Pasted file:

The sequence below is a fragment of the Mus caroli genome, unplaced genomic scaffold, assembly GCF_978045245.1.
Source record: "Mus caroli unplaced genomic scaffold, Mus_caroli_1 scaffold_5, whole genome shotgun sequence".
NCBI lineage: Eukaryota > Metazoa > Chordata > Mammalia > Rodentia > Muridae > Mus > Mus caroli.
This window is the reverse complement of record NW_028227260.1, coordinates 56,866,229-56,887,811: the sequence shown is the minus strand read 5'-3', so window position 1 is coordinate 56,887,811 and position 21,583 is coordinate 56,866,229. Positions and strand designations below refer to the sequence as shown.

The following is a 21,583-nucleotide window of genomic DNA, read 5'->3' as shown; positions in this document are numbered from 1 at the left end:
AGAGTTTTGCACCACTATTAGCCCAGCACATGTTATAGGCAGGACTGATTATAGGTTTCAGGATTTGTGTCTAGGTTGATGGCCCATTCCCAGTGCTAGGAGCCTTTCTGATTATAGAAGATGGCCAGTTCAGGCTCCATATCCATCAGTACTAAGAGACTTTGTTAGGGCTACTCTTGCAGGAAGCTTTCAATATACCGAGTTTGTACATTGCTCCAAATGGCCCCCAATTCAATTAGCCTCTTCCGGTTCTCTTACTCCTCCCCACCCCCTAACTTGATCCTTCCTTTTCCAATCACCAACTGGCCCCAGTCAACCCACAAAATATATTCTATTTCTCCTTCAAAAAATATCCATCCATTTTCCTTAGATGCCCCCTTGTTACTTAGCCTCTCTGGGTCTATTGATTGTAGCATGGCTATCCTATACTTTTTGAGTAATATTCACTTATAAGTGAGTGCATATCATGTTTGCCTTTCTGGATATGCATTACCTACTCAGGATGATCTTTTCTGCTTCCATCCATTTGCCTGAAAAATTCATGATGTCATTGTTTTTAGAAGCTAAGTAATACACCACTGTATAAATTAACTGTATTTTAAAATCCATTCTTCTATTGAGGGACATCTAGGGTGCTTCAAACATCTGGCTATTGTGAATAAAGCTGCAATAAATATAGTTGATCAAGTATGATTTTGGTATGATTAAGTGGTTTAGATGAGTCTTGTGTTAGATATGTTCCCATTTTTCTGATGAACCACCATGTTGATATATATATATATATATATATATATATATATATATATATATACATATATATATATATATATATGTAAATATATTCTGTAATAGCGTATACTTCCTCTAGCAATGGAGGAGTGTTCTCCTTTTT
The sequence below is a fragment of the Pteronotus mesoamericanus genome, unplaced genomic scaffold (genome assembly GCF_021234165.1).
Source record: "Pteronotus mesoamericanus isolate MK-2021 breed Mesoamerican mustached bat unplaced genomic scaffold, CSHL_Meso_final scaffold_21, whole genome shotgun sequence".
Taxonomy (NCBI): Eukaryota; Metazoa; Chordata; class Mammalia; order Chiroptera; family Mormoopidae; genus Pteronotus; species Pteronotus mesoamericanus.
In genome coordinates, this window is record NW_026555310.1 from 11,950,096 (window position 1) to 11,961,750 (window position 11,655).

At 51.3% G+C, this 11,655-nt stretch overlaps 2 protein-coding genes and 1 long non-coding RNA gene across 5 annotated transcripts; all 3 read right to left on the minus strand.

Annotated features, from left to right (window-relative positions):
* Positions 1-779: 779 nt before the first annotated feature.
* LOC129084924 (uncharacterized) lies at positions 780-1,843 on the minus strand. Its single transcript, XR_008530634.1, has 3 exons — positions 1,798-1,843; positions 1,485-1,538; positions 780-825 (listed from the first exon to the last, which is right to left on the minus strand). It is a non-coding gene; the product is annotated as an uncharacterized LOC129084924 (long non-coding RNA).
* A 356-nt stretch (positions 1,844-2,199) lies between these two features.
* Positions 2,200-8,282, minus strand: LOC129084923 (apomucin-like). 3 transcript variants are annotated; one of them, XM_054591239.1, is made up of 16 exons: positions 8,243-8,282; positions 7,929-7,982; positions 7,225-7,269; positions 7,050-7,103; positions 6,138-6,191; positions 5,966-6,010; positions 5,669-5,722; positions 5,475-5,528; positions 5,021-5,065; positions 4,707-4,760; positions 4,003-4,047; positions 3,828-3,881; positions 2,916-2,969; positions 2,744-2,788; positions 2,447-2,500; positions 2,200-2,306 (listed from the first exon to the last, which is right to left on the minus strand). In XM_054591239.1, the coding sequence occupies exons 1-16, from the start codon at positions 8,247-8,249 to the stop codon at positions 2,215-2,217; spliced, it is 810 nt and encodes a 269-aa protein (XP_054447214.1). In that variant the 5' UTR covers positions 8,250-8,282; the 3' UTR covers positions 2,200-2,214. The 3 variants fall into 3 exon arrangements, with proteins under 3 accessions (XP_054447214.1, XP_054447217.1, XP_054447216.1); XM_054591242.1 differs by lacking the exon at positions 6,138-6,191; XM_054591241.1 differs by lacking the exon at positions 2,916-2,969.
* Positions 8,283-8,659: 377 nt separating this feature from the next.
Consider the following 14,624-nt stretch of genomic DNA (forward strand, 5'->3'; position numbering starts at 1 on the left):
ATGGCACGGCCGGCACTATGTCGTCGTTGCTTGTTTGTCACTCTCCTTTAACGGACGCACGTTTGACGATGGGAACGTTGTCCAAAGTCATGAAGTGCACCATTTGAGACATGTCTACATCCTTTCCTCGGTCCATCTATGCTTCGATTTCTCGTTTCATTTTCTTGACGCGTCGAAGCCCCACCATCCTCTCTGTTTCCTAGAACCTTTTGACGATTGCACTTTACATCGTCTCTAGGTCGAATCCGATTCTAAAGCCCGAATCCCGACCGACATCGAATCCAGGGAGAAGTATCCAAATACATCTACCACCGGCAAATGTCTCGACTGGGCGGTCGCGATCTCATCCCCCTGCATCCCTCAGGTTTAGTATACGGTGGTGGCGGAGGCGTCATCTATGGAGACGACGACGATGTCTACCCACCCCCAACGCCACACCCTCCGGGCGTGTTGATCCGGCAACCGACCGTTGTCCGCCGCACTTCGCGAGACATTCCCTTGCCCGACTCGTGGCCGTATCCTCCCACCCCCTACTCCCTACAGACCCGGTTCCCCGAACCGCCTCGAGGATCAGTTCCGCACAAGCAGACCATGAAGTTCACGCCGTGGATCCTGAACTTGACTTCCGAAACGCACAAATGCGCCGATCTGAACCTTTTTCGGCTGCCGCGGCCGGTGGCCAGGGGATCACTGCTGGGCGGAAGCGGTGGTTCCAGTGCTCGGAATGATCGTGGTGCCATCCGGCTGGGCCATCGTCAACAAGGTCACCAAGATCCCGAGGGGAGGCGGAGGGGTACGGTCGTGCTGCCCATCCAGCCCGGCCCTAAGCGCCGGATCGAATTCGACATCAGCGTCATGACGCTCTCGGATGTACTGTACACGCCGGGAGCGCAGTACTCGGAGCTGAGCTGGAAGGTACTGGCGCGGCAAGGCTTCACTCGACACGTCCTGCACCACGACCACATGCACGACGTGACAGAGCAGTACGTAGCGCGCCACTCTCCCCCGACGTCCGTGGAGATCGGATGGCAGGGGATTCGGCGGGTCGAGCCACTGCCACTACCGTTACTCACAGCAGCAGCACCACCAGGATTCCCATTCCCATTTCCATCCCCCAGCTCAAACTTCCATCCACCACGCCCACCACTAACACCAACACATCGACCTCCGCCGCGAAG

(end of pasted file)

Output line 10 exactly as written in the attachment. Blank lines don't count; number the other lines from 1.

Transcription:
In genome coordinates, this window is record NW_026555310.1 from 11,950,096 (window position 1) to 11,961,750 (window position 11,655).